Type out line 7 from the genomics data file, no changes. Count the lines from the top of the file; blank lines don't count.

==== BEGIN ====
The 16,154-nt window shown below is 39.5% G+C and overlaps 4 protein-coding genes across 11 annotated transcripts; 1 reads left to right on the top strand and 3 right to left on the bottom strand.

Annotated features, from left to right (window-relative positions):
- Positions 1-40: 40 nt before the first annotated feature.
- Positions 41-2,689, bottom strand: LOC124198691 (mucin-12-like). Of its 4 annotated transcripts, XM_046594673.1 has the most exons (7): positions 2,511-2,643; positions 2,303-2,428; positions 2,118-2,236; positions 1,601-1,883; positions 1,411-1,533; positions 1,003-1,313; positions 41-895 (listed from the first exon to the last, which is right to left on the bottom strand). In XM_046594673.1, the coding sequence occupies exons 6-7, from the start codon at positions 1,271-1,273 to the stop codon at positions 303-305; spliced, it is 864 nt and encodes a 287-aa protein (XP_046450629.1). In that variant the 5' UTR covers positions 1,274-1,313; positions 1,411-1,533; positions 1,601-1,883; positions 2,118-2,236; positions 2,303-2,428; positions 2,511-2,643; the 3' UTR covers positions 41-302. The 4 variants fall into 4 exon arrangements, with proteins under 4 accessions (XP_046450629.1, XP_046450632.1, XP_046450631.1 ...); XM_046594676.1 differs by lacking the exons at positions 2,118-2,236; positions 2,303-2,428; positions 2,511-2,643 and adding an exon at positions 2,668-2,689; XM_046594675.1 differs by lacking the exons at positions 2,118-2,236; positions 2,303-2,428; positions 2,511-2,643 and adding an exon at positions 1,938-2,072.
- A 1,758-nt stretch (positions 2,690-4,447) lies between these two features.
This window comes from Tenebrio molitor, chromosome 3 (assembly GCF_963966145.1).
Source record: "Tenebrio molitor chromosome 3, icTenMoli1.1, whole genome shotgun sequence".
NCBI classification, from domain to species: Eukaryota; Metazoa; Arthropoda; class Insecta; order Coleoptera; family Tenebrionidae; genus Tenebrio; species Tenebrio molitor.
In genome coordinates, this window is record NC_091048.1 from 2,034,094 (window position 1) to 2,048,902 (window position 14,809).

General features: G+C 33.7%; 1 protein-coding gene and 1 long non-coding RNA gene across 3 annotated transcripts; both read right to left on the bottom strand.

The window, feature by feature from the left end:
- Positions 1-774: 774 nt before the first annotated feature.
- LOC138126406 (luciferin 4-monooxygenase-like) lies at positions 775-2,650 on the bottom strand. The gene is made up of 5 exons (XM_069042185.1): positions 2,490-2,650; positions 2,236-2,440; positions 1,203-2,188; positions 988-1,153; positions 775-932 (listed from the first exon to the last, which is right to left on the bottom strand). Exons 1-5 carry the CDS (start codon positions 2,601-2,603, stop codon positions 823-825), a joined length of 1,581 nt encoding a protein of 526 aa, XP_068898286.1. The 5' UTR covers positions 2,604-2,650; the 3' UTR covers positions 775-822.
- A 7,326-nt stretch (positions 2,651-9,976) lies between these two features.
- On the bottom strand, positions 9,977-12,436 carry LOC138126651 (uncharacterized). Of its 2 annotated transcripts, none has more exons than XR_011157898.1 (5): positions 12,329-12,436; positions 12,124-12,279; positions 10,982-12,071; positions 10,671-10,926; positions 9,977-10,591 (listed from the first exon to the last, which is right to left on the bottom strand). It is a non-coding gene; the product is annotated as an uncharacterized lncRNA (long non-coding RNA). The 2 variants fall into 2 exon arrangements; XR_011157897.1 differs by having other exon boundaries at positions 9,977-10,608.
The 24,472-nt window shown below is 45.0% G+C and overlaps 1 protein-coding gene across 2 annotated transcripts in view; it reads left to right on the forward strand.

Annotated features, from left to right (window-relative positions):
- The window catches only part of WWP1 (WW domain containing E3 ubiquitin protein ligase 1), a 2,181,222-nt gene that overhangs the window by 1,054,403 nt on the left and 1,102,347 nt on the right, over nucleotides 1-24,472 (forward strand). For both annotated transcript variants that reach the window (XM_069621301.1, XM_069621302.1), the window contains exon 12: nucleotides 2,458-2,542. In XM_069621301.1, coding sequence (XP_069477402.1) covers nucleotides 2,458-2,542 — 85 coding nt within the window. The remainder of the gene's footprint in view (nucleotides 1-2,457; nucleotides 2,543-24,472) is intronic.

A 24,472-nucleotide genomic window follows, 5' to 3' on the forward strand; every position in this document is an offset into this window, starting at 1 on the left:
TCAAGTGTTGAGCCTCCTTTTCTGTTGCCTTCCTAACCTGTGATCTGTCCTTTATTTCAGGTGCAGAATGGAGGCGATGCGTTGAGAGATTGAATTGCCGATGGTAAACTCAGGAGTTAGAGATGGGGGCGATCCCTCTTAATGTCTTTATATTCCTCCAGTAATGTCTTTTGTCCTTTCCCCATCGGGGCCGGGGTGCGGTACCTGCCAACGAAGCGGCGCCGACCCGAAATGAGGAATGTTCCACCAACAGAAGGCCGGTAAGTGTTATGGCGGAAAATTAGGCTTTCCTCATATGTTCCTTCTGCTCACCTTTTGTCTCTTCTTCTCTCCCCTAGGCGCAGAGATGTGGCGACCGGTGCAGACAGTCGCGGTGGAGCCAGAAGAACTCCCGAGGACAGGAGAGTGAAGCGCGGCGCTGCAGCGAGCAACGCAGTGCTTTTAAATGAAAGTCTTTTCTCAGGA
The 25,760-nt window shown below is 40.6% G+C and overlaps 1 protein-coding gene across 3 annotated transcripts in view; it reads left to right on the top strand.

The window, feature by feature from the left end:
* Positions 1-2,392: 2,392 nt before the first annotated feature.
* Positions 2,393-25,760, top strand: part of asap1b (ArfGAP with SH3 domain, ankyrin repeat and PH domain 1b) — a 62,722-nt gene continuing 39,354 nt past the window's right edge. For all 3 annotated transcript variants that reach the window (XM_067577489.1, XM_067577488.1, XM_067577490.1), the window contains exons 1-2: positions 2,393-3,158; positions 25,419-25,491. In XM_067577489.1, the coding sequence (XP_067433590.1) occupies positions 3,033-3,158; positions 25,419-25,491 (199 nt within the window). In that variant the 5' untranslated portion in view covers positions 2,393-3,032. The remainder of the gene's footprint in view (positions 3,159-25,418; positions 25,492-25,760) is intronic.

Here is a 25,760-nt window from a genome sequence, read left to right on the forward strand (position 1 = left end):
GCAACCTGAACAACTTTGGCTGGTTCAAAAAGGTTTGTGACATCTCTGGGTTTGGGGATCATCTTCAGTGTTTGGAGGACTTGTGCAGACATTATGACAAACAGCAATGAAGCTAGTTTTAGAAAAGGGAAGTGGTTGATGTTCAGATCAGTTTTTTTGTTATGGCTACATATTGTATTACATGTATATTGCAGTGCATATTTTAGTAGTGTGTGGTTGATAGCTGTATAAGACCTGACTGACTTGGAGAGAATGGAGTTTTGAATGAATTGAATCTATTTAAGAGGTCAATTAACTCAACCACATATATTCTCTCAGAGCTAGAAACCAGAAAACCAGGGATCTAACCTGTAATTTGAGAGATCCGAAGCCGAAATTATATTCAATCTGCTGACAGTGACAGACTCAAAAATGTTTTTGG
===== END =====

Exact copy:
Source record: "Tenebrio molitor chromosome 3, icTenMoli1.1, whole genome shotgun sequence".